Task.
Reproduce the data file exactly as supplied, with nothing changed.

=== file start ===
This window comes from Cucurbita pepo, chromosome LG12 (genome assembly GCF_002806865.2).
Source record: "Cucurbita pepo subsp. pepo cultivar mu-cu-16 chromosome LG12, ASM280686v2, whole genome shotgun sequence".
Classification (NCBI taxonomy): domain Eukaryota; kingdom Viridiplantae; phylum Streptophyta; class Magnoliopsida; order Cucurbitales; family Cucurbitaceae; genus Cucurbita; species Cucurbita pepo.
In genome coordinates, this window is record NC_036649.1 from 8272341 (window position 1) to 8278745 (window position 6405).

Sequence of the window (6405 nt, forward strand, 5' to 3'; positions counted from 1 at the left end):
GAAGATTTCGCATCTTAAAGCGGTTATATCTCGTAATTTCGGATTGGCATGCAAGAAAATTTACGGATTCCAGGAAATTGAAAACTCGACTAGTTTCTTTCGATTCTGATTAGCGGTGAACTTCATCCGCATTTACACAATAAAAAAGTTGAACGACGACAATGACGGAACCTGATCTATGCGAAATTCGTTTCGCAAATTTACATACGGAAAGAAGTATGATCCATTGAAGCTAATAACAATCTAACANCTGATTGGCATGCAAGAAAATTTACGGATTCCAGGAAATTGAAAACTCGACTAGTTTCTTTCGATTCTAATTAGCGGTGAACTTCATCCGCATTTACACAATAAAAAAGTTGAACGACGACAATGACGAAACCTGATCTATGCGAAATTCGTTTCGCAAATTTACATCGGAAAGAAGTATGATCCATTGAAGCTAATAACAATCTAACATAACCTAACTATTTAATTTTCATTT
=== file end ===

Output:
This window comes from Cucurbita pepo, chromosome LG12 (genome assembly GCF_002806865.2).
Source record: "Cucurbita pepo subsp. pepo cultivar mu-cu-16 chromosome LG12, ASM280686v2, whole genome shotgun sequence".
Classification (NCBI taxonomy): domain Eukaryota; kingdom Viridiplantae; phylum Streptophyta; class Magnoliopsida; order Cucurbitales; family Cucurbitaceae; genus Cucurbita; species Cucurbita pepo.
In genome coordinates, this window is record NC_036649.1 from 8272341 (window position 1) to 8278745 (window position 6405).

Sequence of the window (6405 nt, forward strand, 5' to 3'; positions counted from 1 at the left end):
GAAGATTTCGCATCTTAAAGCGGTTATATCTCGTAATTTCGGATTGGCATGCAAGAAAATTTACGGATTCCAGGAAATTGAAAACTCGACTAGTTTCTTTCGATTCTGATTAGCGGTGAACTTCATCCGCATTTACACAATAAAAAAGTTGAACGACGACAATGACGGAACCTGATCTATGCGAAATTCGTTTCGCAAATTTACATACGGAAAGAAGTATGATCCATTGAAGCTAATAACAATCTAACANCTGATTGGCATGCAAGAAAATTTACGGATTCCAGGAAATTGAAAACTCGACTAGTTTCTTTCGATTCTAATTAGCGGTGAACTTCATCCGCATTTACACAATAAAAAAGTTGAACGACGACAATGACGAAACCTGATCTATGCGAAATTCGTTTCGCAAATTTACATCGGAAAGAAGTATGATCCATTGAAGCTAATAACAATCTAACATAACCTAACTATTTAATTTTCATTT